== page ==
CFBAI Statement on "Trends in Television Food Advertising to Young People: 2015 Update"

  
     
August 05, 2016


The Children’s Food and Beverage Advertising Initiative’s voluntary standards have led to significant improvements in the mix of foods advertised to children under age 12. For this reason we disagree with the Rudd Center’s conclusion that such changes have not occurred.

First, it is important to note that Rudd’s criticism of CFBAI is based on an evaluation of ads that are not primarily directed to children. The report often erroneously characterizes ads on all media that kids may see as ads directed to them. Rather than focusing on ads in kid-directed media, the report includes carbonated beverage and candy ads that kids may see if they watch teen- or adult-directed programming, where children under age 12 are only 35% (or less) of the audience. CFBAI participants have not directed soda or candy advertising to children in many years. They are strongly committed to ensuring they comply with their CFBAI pledges and have done so.

Second, the mix of foods advertised to children has changed. Take, for example, the first- and second-most advertised food categories, fast food restaurants and cereals. Although Rudd characterizes these categories as “unhealthy,” the foods advertised to children by CFBAI participants are notably healthier since CFBAI’s launch. CFBAI quick serve participants’ ads feature meals that are under 600 calories and now always include milk or 100% fruit juice, and fruit or low fat yogurt. Cereals advertised by CFBAI participants have seen substantial reductions in their sugar content. Before the program started, some cereals had as much as 15 grams of sugar per serving. Now cereals advertised to children can have no more than 10 grams of sugar, and many have less. At the same time, their whole grain content has gone up. The nutritional quality and thus the mix of foods have improved.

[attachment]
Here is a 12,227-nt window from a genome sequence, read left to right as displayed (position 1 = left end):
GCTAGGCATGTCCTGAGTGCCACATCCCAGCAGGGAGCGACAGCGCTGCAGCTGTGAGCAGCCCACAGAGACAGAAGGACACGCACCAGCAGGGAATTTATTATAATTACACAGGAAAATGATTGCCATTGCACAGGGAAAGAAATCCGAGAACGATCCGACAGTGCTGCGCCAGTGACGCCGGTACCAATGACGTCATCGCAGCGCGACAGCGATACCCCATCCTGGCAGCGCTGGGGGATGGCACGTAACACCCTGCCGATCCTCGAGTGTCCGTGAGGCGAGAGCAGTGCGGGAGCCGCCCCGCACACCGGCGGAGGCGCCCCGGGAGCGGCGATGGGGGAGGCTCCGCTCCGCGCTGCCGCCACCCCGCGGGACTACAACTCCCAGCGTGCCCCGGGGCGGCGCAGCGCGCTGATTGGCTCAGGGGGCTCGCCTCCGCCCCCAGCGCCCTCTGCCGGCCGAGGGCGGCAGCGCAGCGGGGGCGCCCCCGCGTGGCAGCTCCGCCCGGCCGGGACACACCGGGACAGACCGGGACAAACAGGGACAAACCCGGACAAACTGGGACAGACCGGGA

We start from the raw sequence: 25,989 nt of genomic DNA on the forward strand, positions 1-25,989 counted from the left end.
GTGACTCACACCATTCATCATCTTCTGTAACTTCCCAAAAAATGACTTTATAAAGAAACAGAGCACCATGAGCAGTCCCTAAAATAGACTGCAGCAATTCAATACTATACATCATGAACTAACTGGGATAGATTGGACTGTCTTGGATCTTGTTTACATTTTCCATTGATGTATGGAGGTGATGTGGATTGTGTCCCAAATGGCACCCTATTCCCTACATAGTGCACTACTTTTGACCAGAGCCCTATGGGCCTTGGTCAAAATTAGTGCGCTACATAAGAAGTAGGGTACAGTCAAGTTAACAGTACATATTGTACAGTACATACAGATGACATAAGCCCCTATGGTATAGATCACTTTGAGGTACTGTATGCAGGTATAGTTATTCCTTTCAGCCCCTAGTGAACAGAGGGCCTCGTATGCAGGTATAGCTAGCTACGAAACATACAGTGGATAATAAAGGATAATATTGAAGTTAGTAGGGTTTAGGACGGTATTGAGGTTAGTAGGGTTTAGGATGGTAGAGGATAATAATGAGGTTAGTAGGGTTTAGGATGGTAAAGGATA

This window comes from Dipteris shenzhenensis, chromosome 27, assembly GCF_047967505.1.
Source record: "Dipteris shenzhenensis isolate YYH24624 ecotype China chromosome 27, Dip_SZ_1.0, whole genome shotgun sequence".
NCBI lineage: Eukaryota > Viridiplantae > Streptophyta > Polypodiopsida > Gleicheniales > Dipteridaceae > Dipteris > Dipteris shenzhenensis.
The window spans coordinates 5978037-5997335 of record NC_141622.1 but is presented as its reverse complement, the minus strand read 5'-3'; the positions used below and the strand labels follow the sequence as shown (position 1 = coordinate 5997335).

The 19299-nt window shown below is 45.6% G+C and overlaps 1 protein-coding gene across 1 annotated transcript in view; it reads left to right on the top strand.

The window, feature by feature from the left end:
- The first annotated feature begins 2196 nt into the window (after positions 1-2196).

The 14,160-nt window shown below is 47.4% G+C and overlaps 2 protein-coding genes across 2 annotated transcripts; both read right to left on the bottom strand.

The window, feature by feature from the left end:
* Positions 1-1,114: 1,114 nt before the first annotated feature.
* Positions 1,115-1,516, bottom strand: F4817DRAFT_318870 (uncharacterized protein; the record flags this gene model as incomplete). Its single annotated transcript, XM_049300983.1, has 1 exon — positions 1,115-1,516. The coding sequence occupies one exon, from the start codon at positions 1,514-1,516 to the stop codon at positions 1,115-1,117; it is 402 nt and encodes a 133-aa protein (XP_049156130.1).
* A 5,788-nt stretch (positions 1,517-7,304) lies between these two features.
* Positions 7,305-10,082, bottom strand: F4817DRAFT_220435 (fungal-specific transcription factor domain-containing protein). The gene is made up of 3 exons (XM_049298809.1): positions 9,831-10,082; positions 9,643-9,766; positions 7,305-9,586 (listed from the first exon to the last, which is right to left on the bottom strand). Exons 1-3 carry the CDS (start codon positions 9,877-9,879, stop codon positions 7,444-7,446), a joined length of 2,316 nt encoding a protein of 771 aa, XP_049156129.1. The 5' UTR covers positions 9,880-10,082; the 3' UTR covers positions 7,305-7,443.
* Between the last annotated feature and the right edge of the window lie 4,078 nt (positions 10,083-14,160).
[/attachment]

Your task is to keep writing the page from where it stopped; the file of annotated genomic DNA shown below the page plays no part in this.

CFBAI and its participants have worked steadily and successfully to change the mix of foods advertised to children and will continue to do so.

For more information contact Maureen Enright, Deputy Director, CFBAI at menright@council.bbb.org or (703) 247-9319.